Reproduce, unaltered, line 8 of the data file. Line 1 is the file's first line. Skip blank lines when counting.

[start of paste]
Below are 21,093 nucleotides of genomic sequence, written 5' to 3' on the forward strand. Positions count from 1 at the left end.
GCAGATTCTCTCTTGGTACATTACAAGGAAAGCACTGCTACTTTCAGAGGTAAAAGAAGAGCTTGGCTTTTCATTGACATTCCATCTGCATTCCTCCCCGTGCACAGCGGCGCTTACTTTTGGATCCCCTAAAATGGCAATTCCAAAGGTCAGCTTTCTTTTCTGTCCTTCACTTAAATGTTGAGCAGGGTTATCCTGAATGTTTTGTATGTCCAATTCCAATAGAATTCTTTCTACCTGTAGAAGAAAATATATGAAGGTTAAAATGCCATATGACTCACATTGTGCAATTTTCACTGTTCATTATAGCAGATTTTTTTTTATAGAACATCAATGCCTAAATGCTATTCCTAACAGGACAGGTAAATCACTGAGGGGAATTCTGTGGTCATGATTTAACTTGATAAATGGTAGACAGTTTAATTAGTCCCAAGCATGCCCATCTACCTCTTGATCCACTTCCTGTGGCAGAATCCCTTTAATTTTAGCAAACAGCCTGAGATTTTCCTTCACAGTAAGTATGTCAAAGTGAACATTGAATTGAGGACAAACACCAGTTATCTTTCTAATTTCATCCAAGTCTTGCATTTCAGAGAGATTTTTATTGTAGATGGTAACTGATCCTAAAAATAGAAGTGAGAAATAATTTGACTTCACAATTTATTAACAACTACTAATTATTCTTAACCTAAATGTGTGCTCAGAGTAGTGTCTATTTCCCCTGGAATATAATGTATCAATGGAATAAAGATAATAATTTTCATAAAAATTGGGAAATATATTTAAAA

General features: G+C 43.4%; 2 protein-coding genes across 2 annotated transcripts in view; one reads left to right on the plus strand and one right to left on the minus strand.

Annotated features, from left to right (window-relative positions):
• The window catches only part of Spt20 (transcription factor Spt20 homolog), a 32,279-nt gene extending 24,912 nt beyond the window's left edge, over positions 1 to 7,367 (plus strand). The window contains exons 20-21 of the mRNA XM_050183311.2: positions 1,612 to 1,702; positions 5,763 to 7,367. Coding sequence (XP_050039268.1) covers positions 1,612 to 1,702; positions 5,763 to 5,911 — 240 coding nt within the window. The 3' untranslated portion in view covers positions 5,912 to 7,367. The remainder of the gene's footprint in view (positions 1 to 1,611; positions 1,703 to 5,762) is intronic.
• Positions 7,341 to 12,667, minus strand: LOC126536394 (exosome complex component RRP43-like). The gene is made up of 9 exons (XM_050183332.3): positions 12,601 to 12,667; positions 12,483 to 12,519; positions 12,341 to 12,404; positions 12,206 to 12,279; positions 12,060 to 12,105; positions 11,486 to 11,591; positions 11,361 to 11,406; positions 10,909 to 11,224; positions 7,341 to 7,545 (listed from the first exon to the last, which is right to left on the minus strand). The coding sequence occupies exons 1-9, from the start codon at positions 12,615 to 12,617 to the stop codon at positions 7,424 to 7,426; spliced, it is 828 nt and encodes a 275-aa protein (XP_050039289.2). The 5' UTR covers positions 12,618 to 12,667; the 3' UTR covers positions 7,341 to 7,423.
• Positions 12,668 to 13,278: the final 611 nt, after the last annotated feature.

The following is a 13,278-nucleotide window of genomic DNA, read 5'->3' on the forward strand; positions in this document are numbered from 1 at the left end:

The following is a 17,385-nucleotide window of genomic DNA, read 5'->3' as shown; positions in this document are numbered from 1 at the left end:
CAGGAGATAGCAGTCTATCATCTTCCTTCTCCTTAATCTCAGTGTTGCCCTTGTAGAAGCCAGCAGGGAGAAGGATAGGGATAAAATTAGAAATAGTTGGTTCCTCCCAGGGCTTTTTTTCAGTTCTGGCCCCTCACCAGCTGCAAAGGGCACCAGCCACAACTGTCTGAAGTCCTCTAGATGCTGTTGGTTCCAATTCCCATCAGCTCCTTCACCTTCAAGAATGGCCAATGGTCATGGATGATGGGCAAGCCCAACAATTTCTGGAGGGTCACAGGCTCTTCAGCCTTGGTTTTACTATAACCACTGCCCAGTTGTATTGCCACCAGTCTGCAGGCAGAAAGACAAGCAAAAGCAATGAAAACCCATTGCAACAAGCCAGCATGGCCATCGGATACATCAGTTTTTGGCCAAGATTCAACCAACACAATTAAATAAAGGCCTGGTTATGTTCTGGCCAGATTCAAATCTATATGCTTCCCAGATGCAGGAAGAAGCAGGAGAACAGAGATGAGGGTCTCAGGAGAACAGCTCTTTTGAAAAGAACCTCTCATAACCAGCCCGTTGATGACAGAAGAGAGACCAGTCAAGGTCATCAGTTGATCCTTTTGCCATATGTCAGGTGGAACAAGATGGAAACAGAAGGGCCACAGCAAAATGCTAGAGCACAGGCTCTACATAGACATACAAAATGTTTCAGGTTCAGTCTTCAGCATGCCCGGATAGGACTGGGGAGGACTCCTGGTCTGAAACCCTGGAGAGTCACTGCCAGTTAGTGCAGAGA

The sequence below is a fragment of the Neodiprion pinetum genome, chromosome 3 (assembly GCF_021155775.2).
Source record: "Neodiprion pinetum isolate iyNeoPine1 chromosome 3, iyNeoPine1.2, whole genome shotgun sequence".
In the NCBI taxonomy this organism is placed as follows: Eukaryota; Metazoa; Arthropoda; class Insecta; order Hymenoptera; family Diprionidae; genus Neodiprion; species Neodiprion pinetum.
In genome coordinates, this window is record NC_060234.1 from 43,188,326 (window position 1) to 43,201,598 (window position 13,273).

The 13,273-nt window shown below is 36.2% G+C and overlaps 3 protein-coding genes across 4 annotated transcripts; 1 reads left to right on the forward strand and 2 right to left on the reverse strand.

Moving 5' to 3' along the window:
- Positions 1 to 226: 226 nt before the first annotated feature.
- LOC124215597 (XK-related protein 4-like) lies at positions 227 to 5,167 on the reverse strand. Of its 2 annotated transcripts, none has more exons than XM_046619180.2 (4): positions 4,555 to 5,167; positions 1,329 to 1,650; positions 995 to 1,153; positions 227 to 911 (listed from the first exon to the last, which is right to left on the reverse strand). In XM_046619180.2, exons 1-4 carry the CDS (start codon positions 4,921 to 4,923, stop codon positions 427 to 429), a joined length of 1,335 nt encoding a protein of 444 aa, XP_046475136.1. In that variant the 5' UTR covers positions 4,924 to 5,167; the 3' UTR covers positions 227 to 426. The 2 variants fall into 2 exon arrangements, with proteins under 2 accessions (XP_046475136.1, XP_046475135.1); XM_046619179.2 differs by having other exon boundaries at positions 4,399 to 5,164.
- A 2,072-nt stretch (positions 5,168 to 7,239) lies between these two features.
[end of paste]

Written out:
The following is a 13,278-nucleotide window of genomic DNA, read 5'->3' on the forward strand; positions in this document are numbered from 1 at the left end: